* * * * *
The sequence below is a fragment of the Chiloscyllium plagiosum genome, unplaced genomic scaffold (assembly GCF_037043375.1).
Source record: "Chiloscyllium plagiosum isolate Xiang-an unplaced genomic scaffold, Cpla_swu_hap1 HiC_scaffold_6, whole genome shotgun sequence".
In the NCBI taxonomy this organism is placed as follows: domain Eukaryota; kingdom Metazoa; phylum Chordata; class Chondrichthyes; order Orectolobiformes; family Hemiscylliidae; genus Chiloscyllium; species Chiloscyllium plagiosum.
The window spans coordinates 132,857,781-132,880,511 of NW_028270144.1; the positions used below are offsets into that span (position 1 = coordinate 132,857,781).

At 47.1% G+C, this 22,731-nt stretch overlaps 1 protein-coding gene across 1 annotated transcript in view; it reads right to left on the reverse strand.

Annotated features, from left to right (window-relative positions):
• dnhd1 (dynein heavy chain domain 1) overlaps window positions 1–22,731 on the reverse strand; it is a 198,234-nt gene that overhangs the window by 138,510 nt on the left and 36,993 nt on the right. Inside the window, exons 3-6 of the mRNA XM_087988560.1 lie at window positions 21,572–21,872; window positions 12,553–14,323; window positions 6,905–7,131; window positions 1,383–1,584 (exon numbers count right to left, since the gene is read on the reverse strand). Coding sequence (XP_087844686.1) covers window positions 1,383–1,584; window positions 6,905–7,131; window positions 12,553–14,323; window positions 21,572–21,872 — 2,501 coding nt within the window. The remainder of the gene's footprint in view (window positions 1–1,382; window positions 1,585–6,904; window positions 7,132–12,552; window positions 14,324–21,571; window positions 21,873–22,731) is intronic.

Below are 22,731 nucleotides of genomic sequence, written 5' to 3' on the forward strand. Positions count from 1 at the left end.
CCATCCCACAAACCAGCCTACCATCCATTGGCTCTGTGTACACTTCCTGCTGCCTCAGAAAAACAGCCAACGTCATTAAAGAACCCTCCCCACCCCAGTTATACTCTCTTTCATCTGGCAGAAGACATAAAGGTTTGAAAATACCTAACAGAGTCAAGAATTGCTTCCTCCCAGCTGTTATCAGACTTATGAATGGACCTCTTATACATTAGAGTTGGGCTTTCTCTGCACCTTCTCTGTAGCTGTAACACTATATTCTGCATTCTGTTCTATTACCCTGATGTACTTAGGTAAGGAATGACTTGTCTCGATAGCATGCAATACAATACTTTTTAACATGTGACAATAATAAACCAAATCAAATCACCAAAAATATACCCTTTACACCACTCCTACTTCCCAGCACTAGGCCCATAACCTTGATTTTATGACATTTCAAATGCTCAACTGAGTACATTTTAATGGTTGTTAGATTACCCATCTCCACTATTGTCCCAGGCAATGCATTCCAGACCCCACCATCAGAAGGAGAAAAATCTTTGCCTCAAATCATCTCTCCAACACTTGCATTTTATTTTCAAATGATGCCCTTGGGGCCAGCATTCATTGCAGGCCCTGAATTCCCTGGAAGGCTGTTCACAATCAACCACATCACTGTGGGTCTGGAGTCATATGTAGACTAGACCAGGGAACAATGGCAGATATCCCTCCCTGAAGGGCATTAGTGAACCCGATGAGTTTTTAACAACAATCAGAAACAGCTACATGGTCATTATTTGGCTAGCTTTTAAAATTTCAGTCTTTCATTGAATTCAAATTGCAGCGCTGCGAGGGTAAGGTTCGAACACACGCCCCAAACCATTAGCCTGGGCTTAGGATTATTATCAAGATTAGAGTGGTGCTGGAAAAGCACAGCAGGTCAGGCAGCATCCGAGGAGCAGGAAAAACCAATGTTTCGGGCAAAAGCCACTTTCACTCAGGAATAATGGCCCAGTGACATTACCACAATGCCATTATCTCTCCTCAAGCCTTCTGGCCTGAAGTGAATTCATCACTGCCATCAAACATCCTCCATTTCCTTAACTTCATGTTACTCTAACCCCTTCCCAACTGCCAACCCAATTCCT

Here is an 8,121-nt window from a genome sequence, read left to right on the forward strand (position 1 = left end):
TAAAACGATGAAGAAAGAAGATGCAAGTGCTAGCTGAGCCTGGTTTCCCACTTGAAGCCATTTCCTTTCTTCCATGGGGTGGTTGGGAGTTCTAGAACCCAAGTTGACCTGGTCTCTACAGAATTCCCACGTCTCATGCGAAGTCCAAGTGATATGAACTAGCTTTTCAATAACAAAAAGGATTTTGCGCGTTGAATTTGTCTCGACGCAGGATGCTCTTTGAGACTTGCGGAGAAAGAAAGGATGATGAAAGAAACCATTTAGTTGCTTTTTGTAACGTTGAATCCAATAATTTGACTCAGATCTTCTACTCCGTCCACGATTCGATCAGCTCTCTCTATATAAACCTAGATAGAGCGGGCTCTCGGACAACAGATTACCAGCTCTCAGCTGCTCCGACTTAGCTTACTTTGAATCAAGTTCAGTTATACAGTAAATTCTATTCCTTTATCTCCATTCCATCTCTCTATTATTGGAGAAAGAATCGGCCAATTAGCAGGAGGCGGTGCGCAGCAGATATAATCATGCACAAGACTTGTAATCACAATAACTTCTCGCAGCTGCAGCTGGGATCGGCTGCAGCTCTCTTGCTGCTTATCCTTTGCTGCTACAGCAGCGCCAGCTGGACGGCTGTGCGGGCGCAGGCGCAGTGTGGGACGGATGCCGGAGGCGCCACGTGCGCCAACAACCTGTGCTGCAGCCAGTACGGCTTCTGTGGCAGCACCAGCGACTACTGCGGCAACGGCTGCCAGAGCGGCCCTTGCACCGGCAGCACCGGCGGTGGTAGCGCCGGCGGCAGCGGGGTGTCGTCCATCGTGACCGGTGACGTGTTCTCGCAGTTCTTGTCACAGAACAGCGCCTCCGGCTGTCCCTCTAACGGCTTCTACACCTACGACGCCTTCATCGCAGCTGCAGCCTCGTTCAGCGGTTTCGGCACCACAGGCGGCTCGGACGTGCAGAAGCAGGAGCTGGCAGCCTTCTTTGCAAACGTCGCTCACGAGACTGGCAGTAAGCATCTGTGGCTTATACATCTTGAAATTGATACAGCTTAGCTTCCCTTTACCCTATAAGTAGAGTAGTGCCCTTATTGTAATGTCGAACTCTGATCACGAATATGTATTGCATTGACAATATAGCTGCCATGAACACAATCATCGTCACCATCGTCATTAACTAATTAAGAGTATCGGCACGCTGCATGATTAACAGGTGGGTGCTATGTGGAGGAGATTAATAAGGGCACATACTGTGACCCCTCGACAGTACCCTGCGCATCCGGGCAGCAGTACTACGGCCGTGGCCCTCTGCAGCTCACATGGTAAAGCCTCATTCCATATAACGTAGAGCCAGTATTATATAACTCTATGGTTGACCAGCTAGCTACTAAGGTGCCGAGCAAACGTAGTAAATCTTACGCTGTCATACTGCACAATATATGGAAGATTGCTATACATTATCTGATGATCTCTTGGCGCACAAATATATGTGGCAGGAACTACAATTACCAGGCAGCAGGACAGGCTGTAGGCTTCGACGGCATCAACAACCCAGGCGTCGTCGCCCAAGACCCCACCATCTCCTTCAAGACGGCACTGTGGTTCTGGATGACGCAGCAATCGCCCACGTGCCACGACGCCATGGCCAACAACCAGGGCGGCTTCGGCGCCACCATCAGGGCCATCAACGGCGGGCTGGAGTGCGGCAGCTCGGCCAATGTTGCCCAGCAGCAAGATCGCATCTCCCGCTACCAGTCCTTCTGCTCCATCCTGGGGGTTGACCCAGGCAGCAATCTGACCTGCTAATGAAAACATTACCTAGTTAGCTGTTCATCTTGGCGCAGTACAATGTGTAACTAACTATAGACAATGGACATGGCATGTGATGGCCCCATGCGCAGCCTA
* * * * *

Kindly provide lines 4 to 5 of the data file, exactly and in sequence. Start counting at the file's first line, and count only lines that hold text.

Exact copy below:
The window spans coordinates 132,857,781-132,880,511 of NW_028270144.1; the positions used below are offsets into that span (position 1 = coordinate 132,857,781).

At 47.1% G+C, this 22,731-nt stretch overlaps 1 protein-coding gene across 1 annotated transcript in view; it reads right to left on the reverse strand.